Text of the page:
- Pope Francis followed Warren Buffett in arguing free markets can’t address growing inequality in a letter to the Catholic Church’s bishops on Sunday.
- The pontiff said “magic theories” such as trickle-down economics won’t solve all society’s problems.
- Buffett argued earlier this year that markets reward some skills but not others, exacerbating inequality in the absence of government intervention.
- “It isn’t some diabolical plot, or anything,” the billionaire investor told Yahoo Finance. “It’s because of the market system.”
- Visit Business Insider’s homepage for more stories.
Pope Francis echoed Warren Buffett in blaming unfettered capitalism for rising inequality in a letter to the Catholic Church’s bishops titled “Fratelli Tutti” on Sunday.
“The marketplace, by itself, cannot resolve every problem, however much we are asked to believe this dogma of neoliberal faith,” the pope wrote.
“Neoliberalism simply reproduces itself by resorting to the magic theories of ‘spillover’ or ‘trickle’ — without using the name — as the only solution to societal problems,” he continued, referring to “trickle-down economics”, or the idea that as the rich accumulate wealth, money will automatically flow into the pockets of poor people.
The pope pointed to the pandemic’s fallout, including massive unemployment spikes around the world, as proof that “not everything can be resolved by market freedom.”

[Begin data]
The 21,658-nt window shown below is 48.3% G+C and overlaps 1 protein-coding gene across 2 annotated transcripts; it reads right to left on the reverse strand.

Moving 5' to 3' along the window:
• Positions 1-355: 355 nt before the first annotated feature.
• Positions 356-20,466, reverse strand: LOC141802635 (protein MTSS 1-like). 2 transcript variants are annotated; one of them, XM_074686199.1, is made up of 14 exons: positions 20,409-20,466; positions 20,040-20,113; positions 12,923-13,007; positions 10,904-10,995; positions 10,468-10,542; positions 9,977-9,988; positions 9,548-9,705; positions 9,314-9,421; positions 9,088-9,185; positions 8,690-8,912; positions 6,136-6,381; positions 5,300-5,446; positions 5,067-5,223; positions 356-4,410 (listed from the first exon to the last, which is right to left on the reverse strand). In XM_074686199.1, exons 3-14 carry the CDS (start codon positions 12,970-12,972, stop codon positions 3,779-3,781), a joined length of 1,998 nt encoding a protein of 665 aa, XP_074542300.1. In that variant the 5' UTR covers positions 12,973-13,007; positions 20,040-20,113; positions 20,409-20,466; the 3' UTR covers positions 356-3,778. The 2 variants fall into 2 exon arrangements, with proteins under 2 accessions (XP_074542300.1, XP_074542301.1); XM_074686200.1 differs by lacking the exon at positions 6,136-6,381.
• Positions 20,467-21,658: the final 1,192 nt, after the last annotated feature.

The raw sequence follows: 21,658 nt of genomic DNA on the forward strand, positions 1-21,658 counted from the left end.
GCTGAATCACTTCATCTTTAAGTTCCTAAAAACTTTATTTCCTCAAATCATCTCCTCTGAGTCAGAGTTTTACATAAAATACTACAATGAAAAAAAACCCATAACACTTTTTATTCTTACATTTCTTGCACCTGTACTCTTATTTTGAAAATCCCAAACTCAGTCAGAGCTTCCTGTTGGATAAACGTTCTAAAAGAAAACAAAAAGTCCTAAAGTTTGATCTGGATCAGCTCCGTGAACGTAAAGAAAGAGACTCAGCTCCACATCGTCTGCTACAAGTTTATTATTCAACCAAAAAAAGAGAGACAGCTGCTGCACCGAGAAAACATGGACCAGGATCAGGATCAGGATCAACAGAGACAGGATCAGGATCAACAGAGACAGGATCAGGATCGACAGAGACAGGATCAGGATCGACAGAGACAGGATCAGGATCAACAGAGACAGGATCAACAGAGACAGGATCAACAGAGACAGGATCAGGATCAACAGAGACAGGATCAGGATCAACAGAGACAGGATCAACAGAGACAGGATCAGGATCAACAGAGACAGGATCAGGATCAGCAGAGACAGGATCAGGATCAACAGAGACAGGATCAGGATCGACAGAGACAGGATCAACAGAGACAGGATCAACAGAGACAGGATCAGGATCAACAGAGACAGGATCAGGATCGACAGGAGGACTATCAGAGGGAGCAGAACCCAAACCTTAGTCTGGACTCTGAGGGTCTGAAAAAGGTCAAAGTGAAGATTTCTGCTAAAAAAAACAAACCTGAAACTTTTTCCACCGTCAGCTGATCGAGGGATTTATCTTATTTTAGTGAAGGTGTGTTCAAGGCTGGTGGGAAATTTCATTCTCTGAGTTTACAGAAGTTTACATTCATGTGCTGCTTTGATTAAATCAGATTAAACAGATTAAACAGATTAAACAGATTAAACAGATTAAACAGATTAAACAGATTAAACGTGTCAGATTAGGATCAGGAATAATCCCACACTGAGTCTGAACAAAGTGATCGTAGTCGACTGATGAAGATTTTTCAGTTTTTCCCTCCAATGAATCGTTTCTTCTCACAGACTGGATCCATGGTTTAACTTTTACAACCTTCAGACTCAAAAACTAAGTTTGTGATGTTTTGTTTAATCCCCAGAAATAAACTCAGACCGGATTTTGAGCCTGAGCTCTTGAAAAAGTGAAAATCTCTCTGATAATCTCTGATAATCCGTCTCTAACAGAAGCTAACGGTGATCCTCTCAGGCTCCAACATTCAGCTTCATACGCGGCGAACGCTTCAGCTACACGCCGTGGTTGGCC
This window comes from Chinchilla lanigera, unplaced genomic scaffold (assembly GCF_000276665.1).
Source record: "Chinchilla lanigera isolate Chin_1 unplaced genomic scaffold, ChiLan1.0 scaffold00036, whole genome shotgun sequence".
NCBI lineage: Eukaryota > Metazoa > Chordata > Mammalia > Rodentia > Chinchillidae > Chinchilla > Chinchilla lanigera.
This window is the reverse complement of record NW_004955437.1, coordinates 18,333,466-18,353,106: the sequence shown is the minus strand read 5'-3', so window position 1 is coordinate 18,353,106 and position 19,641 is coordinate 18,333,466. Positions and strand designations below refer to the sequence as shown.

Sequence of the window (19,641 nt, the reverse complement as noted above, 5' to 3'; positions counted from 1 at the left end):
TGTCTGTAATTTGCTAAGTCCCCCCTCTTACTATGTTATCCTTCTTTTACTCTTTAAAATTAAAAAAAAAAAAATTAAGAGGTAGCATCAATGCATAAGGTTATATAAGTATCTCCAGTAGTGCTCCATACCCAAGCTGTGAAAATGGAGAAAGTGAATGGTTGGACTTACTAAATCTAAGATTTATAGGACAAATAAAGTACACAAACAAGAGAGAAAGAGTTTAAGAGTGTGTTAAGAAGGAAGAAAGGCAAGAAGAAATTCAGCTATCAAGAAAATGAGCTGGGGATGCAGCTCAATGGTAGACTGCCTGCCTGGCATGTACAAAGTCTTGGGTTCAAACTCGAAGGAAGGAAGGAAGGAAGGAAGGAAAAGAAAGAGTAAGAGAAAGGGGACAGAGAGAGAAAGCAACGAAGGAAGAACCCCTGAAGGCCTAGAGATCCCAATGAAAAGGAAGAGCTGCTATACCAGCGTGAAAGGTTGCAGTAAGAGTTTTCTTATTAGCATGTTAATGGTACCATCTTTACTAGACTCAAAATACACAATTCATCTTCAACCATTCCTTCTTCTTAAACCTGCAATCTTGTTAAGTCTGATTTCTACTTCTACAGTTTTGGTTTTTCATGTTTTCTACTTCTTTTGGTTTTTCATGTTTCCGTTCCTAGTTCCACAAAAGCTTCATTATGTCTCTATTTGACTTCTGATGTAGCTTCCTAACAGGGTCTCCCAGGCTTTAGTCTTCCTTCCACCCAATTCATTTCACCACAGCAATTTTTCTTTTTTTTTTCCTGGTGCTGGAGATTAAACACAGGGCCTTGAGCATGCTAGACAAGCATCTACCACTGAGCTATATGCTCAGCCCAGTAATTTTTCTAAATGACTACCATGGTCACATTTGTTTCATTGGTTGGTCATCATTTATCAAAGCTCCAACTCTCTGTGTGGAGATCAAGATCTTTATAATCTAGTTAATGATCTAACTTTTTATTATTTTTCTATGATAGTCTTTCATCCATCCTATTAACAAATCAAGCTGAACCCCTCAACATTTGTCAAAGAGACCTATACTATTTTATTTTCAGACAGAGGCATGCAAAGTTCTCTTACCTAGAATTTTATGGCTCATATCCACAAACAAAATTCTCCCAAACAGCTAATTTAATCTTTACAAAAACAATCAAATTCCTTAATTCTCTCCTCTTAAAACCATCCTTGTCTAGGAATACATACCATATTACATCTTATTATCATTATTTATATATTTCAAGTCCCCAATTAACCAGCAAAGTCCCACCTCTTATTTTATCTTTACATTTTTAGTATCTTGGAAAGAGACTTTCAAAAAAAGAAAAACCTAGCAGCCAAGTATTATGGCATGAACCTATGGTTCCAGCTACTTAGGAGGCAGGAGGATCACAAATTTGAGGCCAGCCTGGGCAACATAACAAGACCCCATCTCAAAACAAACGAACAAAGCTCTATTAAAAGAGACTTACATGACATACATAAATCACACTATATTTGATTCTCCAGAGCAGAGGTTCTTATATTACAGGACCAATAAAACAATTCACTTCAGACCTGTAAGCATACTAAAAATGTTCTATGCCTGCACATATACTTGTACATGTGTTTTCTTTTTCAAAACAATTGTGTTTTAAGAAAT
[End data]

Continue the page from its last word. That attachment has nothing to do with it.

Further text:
Buffett, a billionaire investor and the CEO of Berkshire Hathaway, voiced a similar view in a Yahoo Finance interview earlier this year.
“There’s no question that capitalism, as it gets more advanced, will widen the gap between the people that have market skills, whatever that market demands, and others, unless government does something in between,” he said.
“It isn’t some diabolical plot, or anything,” Buffett continued. “It’s because of the market system.”
The so-called “Sage of Omaha” proposed two ways to tackle the issue: a more generous earned income tax credit to reduce working people’s tax burden, and steeper taxes on the ultra-wealthy.
Buffett, who plans to give more than 99% of his wealth to philanthropy, has repeatedly called on politicians to hike taxes on the super rich. Current laws allow him to pay a lower rate than his secretary.
Buffett has mentioned the pope a few times over the years.
The Berkshire boss bemoaned that criticizing efficient market theory (EMT), or the idea that share prices reflect all available information, amounted to blasphemy in his 2006 letter to shareholders.
“A finance instructor who had the nerve to question EMT had about as much chance of major promotion as Galileo had of being named Pope,” he quipped.
Buffett also referenced the pontiff in a fable underlining the obsessive focus of Berkshire’s managers in his 1986 letter.
“Our prototype for occupational fervor is the Catholic tailor who used his small savings of many years to finance a pilgrimage to the Vatican,” he said.
“When he returned, his parish held a special meeting to get his first-hand account of the Pope,” Buffett continued. “‘Tell us,’ said the eager faithful, ‘Just what sort of fellow is he?'”
“Our hero wasted no words: ‘He’s a 44, medium.'”